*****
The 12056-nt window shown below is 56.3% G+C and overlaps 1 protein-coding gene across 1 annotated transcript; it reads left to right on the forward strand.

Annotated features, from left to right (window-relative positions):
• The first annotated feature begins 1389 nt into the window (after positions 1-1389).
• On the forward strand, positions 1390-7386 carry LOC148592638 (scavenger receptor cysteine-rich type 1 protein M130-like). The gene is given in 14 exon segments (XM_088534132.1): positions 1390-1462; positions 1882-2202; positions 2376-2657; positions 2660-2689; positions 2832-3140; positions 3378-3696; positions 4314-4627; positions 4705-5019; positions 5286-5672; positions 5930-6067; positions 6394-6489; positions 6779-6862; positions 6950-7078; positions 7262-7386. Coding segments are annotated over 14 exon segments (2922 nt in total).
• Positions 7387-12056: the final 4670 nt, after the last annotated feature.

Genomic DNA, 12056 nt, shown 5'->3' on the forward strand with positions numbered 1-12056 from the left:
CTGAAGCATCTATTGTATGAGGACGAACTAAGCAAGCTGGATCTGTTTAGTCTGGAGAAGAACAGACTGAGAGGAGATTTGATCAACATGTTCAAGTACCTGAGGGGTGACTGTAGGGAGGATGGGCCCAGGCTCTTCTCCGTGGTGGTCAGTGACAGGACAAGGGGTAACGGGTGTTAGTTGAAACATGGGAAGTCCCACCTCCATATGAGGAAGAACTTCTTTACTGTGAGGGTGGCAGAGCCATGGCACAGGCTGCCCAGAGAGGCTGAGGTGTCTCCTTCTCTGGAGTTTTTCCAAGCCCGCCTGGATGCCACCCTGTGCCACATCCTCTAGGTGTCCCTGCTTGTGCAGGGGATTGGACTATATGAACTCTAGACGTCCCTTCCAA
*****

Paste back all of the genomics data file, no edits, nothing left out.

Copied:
The 12056-nt window shown below is 56.3% G+C and overlaps 1 protein-coding gene across 1 annotated transcript; it reads left to right on the forward strand.

Annotated features, from left to right (window-relative positions):
• The first annotated feature begins 1389 nt into the window (after positions 1-1389).
• On the forward strand, positions 1390-7386 carry LOC148592638 (scavenger receptor cysteine-rich type 1 protein M130-like). The gene is given in 14 exon segments (XM_088534132.1): positions 1390-1462; positions 1882-2202; positions 2376-2657; positions 2660-2689; positions 2832-3140; positions 3378-3696; positions 4314-4627; positions 4705-5019; positions 5286-5672; positions 5930-6067; positions 6394-6489; positions 6779-6862; positions 6950-7078; positions 7262-7386. Coding segments are annotated over 14 exon segments (2922 nt in total).
• Positions 7387-12056: the final 4670 nt, after the last annotated feature.

Genomic DNA, 12056 nt, shown 5'->3' on the forward strand with positions numbered 1-12056 from the left:
CTGAAGCATCTATTGTATGAGGACGAACTAAGCAAGCTGGATCTGTTTAGTCTGGAGAAGAACAGACTGAGAGGAGATTTGATCAACATGTTCAAGTACCTGAGGGGTGACTGTAGGGAGGATGGGCCCAGGCTCTTCTCCGTGGTGGTCAGTGACAGGACAAGGGGTAACGGGTGTTAGTTGAAACATGGGAAGTCCCACCTCCATATGAGGAAGAACTTCTTTACTGTGAGGGTGGCAGAGCCATGGCACAGGCTGCCCAGAGAGGCTGAGGTGTCTCCTTCTCTGGAGTTTTTCCAAGCCCGCCTGGATGCCACCCTGTGCCACATCCTCTAGGTGTCCCTGCTTGTGCAGGGGATTGGACTATATGAACTCTAGACGTCCCTTCCAA